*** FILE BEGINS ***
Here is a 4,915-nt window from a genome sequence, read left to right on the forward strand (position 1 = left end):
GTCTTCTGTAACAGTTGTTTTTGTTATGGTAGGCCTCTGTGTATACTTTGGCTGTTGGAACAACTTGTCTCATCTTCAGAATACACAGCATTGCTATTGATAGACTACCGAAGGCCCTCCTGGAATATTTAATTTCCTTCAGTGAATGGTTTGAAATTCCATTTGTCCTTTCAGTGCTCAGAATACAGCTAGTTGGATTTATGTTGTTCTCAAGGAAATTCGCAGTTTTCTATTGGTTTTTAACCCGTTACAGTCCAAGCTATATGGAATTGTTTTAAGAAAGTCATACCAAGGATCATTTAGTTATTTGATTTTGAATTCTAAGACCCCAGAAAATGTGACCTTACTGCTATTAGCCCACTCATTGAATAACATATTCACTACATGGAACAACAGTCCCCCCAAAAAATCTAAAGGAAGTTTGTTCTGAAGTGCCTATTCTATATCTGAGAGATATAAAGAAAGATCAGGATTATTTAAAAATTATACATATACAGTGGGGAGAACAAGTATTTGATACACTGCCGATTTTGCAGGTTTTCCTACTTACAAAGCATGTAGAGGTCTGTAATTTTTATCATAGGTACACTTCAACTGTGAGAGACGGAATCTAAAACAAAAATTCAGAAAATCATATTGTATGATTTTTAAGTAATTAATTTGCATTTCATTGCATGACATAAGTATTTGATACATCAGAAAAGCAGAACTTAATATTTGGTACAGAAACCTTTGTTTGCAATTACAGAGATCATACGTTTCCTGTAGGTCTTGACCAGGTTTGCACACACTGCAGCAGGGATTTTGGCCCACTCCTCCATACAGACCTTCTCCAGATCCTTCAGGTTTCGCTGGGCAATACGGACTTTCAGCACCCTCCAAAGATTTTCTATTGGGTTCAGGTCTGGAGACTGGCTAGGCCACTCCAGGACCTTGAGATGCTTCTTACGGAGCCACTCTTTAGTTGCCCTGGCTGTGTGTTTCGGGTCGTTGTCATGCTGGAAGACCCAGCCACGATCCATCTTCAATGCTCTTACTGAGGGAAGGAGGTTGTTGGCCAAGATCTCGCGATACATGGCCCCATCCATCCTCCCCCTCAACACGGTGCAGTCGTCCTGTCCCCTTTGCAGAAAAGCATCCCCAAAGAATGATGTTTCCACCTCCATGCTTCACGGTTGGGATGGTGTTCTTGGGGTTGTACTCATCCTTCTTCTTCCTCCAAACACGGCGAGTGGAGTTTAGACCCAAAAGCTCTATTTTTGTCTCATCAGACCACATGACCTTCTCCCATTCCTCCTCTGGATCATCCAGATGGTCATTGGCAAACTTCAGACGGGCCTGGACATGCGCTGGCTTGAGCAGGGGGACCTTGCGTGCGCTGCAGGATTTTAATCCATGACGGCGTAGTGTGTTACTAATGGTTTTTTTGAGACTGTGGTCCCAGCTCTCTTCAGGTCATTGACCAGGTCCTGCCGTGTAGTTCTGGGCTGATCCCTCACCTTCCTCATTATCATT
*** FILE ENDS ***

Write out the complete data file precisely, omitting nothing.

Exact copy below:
Here is a 4,915-nt window from a genome sequence, read left to right on the forward strand (position 1 = left end):
GTCTTCTGTAACAGTTGTTTTTGTTATGGTAGGCCTCTGTGTATACTTTGGCTGTTGGAACAACTTGTCTCATCTTCAGAATACACAGCATTGCTATTGATAGACTACCGAAGGCCCTCCTGGAATATTTAATTTCCTTCAGTGAATGGTTTGAAATTCCATTTGTCCTTTCAGTGCTCAGAATACAGCTAGTTGGATTTATGTTGTTCTCAAGGAAATTCGCAGTTTTCTATTGGTTTTTAACCCGTTACAGTCCAAGCTATATGGAATTGTTTTAAGAAAGTCATACCAAGGATCATTTAGTTATTTGATTTTGAATTCTAAGACCCCAGAAAATGTGACCTTACTGCTATTAGCCCACTCATTGAATAACATATTCACTACATGGAACAACAGTCCCCCCAAAAAATCTAAAGGAAGTTTGTTCTGAAGTGCCTATTCTATATCTGAGAGATATAAAGAAAGATCAGGATTATTTAAAAATTATACATATACAGTGGGGAGAACAAGTATTTGATACACTGCCGATTTTGCAGGTTTTCCTACTTACAAAGCATGTAGAGGTCTGTAATTTTTATCATAGGTACACTTCAACTGTGAGAGACGGAATCTAAAACAAAAATTCAGAAAATCATATTGTATGATTTTTAAGTAATTAATTTGCATTTCATTGCATGACATAAGTATTTGATACATCAGAAAAGCAGAACTTAATATTTGGTACAGAAACCTTTGTTTGCAATTACAGAGATCATACGTTTCCTGTAGGTCTTGACCAGGTTTGCACACACTGCAGCAGGGATTTTGGCCCACTCCTCCATACAGACCTTCTCCAGATCCTTCAGGTTTCGCTGGGCAATACGGACTTTCAGCACCCTCCAAAGATTTTCTATTGGGTTCAGGTCTGGAGACTGGCTAGGCCACTCCAGGACCTTGAGATGCTTCTTACGGAGCCACTCTTTAGTTGCCCTGGCTGTGTGTTTCGGGTCGTTGTCATGCTGGAAGACCCAGCCACGATCCATCTTCAATGCTCTTACTGAGGGAAGGAGGTTGTTGGCCAAGATCTCGCGATACATGGCCCCATCCATCCTCCCCCTCAACACGGTGCAGTCGTCCTGTCCCCTTTGCAGAAAAGCATCCCCAAAGAATGATGTTTCCACCTCCATGCTTCACGGTTGGGATGGTGTTCTTGGGGTTGTACTCATCCTTCTTCTTCCTCCAAACACGGCGAGTGGAGTTTAGACCCAAAAGCTCTATTTTTGTCTCATCAGACCACATGACCTTCTCCCATTCCTCCTCTGGATCATCCAGATGGTCATTGGCAAACTTCAGACGGGCCTGGACATGCGCTGGCTTGAGCAGGGGGACCTTGCGTGCGCTGCAGGATTTTAATCCATGACGGCGTAGTGTGTTACTAATGGTTTTTTTGAGACTGTGGTCCCAGCTCTCTTCAGGTCATTGACCAGGTCCTGCCGTGTAGTTCTGGGCTGATCCCTCACCTTCCTCATTATCATT